Silent Killer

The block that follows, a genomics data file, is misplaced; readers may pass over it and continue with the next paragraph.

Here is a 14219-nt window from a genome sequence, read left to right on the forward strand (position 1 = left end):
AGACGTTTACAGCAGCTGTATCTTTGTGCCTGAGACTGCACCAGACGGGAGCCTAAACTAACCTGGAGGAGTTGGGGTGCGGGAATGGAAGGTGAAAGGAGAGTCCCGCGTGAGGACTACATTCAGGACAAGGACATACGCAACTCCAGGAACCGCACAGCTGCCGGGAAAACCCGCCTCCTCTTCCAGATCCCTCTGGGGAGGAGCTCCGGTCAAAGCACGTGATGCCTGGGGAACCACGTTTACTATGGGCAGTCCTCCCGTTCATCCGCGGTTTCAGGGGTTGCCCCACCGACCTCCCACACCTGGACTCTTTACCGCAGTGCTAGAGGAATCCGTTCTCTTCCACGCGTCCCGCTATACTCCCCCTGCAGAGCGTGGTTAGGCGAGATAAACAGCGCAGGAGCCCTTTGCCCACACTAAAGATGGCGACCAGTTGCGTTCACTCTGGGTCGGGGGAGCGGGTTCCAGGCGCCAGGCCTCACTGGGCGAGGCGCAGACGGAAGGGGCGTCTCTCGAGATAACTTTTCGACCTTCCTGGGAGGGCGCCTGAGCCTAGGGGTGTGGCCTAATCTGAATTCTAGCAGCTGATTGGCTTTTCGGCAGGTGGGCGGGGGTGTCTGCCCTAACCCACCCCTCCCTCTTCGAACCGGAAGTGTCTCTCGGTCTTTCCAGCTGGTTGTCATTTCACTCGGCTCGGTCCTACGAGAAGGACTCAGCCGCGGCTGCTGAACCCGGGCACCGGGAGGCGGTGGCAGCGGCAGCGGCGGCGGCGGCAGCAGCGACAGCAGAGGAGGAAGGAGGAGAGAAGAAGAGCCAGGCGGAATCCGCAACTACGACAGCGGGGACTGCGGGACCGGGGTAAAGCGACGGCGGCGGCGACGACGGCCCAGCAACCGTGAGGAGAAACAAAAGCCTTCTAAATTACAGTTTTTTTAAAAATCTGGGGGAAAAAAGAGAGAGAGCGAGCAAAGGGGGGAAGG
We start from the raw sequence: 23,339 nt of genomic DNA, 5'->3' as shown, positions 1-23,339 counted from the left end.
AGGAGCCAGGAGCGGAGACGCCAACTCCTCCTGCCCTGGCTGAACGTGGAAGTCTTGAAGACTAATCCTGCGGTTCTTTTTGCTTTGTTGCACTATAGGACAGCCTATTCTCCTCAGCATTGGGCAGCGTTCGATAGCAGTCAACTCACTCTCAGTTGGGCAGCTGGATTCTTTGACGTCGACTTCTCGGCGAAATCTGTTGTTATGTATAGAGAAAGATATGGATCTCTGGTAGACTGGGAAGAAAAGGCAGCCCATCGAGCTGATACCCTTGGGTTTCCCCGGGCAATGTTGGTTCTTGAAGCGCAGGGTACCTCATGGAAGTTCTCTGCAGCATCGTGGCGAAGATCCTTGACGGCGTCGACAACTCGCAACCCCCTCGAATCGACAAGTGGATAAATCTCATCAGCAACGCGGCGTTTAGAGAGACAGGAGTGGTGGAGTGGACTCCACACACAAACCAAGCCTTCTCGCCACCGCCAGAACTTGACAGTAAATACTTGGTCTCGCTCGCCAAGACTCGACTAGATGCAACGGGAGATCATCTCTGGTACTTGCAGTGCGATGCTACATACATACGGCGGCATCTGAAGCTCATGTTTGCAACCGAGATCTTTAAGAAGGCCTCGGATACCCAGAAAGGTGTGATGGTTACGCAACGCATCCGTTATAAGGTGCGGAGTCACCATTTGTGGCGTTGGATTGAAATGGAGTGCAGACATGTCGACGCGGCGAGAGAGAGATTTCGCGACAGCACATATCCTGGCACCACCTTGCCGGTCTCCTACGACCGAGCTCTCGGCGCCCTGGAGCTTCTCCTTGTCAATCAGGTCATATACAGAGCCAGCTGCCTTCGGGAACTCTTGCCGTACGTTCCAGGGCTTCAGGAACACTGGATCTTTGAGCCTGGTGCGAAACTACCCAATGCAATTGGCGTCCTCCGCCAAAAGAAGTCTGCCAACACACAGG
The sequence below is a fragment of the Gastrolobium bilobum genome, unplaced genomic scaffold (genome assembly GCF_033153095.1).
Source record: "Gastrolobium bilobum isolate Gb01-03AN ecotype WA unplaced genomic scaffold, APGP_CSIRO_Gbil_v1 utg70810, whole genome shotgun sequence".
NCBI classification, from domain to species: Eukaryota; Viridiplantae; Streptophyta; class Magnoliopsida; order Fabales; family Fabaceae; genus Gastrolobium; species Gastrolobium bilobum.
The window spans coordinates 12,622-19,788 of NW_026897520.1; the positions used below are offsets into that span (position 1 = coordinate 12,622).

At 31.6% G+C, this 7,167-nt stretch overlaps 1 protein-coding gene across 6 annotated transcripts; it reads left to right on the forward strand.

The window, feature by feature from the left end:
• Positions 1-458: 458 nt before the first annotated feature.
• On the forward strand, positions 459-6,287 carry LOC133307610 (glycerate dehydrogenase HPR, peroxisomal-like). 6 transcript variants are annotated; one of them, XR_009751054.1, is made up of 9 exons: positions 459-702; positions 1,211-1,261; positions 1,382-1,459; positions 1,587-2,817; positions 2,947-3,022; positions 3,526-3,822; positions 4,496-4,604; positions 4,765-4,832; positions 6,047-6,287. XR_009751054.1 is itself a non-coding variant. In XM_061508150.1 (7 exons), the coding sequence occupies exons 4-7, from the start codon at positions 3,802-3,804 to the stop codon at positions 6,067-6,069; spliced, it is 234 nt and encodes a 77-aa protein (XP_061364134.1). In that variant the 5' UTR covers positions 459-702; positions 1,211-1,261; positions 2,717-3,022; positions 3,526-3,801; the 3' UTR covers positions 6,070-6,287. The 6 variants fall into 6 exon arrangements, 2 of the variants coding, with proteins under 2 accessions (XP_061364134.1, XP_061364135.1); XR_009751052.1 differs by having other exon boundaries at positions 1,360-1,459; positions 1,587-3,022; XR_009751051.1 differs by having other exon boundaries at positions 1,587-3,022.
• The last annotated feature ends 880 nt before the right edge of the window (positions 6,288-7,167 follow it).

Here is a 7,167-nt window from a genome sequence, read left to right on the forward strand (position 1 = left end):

According to the Bible, “Where your treasure is, there will your heart be also.”(Matthew 6:21). Indeed, the role of the heart in the body is as valuable as a treasure. As one important muscle in our body, it has a very vital function in our human body. This muscle pumps blood in our body, so that blood could distribute oxygen to other parts of our body. Oxygen is needed in order for our organs to function properly. However, when the blood pressing on the inside of our arteries (blood vessels) is higher than normal, a person will have high blood pressure. In this case, high blood pressure, also known as hypertension, may damage our arteries. This will make a person more likely to have a stroke, heart attack, kidney problems, or heart disease. High blood pressure can cause serious health problems even if you do not feel sick. This is why hypertension is often called “the silent killer” because you may not have symptoms.